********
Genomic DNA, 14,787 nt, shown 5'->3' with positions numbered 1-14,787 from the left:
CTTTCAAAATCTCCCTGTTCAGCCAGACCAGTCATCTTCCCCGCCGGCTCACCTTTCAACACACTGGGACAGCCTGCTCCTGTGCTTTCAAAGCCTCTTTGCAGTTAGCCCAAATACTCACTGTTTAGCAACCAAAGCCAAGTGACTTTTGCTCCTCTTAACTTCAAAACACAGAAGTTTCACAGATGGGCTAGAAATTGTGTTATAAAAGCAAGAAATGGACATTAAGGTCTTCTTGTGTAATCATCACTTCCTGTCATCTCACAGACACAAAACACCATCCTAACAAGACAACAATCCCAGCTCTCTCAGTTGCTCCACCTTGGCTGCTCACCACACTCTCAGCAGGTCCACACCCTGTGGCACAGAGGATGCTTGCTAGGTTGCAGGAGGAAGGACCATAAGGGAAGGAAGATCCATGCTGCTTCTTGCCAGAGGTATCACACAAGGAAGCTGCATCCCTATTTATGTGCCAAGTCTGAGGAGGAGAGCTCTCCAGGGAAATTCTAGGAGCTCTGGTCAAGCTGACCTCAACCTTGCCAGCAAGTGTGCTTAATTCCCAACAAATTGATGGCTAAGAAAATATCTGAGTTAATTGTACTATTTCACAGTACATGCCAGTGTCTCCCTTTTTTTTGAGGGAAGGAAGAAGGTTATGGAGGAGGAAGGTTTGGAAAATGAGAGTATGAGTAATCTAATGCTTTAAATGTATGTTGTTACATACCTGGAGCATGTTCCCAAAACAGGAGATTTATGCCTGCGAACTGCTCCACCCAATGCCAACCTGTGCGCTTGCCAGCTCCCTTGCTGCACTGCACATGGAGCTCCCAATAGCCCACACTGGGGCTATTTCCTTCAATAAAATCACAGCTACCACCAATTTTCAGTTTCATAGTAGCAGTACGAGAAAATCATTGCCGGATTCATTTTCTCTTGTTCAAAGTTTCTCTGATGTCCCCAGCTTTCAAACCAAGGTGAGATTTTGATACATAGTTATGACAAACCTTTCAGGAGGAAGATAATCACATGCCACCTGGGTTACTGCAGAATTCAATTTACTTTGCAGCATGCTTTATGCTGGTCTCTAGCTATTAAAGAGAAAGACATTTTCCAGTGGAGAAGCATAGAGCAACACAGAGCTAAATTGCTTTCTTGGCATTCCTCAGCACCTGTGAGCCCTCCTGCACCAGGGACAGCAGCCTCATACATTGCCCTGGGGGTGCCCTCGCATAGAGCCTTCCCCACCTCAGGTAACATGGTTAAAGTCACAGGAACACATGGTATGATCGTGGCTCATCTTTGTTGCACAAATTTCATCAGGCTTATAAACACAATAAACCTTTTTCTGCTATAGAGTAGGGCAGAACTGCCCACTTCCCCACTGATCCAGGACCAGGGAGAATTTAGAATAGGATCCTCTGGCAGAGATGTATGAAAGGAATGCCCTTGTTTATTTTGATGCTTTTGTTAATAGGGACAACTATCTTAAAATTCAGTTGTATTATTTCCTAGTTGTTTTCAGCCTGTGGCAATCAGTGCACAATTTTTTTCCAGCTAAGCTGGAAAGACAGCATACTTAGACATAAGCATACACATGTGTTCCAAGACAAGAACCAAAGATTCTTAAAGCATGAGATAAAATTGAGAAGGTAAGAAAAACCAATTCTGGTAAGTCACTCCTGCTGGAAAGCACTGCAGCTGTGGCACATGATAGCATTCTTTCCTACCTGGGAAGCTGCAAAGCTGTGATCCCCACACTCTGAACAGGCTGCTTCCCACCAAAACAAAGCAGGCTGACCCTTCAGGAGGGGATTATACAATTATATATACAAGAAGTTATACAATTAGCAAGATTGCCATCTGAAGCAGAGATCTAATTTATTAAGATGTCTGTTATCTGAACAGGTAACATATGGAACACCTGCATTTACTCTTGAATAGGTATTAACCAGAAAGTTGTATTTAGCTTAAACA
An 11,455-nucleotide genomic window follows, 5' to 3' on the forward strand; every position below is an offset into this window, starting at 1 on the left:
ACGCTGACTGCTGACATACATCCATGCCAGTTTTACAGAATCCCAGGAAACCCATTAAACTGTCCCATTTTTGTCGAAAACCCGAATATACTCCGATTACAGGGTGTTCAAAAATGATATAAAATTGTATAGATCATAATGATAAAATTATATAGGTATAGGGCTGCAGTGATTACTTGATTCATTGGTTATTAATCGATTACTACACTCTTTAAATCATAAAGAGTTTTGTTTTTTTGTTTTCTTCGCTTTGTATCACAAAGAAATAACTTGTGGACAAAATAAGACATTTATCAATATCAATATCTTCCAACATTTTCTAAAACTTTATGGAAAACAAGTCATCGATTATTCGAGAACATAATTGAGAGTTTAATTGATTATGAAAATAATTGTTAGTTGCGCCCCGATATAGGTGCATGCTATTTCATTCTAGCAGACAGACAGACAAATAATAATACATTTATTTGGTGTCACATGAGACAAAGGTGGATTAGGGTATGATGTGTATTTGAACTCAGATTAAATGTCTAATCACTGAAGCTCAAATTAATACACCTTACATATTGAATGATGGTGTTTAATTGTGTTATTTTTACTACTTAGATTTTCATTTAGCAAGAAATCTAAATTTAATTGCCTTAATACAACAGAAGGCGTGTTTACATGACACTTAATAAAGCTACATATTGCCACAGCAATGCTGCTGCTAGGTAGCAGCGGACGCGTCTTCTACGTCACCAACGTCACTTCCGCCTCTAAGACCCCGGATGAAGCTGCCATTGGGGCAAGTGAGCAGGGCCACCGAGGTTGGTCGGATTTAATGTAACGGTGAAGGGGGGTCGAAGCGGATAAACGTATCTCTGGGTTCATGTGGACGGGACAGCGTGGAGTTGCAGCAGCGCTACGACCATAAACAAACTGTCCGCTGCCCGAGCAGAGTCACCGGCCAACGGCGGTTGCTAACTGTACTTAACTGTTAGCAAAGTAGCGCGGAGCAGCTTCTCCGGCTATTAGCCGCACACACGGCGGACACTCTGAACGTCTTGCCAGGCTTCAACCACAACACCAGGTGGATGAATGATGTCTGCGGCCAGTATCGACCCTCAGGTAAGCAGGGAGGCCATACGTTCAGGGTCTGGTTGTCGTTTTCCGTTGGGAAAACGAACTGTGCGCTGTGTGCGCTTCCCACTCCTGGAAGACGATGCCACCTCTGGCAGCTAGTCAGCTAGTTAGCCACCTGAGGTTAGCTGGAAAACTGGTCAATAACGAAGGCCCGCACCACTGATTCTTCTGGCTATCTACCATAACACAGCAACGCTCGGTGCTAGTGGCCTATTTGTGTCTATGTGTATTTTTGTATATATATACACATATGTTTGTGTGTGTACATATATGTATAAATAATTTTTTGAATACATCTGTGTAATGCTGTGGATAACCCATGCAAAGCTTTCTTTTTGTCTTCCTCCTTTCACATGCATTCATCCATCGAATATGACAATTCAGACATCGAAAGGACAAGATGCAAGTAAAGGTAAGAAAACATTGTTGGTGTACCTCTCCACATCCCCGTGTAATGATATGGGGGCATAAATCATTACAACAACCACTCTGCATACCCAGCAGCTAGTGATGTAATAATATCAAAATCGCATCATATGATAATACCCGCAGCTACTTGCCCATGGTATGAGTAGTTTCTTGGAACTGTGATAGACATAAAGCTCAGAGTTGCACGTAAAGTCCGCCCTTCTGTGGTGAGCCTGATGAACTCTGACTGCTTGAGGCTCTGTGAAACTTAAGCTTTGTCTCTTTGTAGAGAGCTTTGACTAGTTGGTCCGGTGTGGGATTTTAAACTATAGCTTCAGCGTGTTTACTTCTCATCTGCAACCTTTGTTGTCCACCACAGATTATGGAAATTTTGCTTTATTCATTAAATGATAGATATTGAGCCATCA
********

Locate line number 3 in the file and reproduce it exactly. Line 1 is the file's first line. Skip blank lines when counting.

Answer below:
An 11,455-nucleotide genomic window follows, 5' to 3' on the forward strand; every position below is an offset into this window, starting at 1 on the left: